Pope Francis prays at memorial for victims of Vilnius Ghetto.
(photo credit: REUTERS)
Pope Francis, head of the World Jewish Congress Ronald S. Lauder, head of the Lithuanian Jewish community Faina Kukliansky and dignitaries attended the ceremony marking 75 years to the destruction of the Vilnius Ghetto on Sunday.
Tens of thousands of Jews were killed or deported, ending one of the most vibrant Jewish communities in Europe.
"From the ashes of the Holocaust, the broken community is slowly rebuilding itself," said Lauder who added, "It was not by chance that the World Jewish Congress chose to build our international Yiddish center in Vilnius."
Lauder did not turn a blind eye to the complex historical realities of the Second World War, in which many Lithuanians aided the Germans hoping to win an ally against the USSR, and how, as he said, "streets are still being named after Lithuanians complicit in the murder of Jews."
When Pope Francis arrived in Kaunas on Sunday morning he spoke to a crowd of roughly 100,000 people and said that society should be vigilant for "any whiff" of resurgent anti-Semitism and called for new generations to be taught the horrors of the Holocaust.
In the homily of the Mass, Francis referred to those who collaborated with the Nazis in World War Two or with Communist authorities in the period between 1944 and 1991 when Lithuania was part of the Soviet Union.
"Earlier generations still bear the scars of the period of the occupation, anguish at those who were deported, uncertainty about those who never returned, shame for those who were informers and traitors," he said.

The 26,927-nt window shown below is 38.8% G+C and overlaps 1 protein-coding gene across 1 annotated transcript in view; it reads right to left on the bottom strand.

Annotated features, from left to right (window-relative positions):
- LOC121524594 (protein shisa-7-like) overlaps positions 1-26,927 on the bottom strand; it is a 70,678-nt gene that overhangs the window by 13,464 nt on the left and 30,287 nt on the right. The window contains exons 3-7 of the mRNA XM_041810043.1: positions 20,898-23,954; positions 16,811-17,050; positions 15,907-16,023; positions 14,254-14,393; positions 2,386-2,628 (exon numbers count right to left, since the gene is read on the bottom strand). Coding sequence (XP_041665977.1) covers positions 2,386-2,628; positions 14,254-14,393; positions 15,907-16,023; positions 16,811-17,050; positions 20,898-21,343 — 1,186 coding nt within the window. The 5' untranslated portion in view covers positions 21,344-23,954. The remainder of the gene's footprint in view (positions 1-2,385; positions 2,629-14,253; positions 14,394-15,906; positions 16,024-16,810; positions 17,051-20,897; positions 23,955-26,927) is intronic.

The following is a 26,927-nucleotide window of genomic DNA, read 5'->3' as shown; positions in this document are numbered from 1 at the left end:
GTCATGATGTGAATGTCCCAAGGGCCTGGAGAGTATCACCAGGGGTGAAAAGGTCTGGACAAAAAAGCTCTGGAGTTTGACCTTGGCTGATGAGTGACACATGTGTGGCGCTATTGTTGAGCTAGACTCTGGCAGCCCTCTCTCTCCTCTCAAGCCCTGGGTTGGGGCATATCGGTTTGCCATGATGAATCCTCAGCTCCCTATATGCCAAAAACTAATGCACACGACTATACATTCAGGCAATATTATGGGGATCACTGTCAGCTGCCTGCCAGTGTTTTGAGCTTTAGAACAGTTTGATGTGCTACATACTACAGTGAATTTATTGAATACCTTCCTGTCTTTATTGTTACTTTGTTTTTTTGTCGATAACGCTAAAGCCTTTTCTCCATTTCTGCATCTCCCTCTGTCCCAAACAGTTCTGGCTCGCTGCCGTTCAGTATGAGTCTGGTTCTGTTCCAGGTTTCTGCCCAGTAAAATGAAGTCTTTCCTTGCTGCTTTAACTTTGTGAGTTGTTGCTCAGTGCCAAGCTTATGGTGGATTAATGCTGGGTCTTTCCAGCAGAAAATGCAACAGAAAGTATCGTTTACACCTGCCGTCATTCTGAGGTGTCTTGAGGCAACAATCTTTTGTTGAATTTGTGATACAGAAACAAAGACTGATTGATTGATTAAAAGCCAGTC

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In Vilnius, the Pope stopped to pray at a simple stone monument commemorating the 200,000 Lithuanian Jews killed either in the country or in Nazi concentration camps in Europe.
Minutes later, he paid an emotional visit to the nearby Museum of Occupations and Freedom Fights, a former KGB basement jail where Lithuanians who were considered enemies of the Soviet Union were either executed or tortured before being sent to labor camps in Siberia.
"We, Lithuanian Jews
," said Kukliansky during the ceremony, "are carrying a perpetual obligation - to safeguard the historical truth and to never give up our efforts in ensuring the wholesome future of our children.
Prime Minister Benjamin Netanyahu visited Lithuania in August and thanked it for its support in various EU forums, where he said the Jewish state is badly misunderstood.
Netanyahu also thanked the Lithuanian government for its strong stance against antisemitism, and for standing up for the truth, a constant effort, constantly nurtured.
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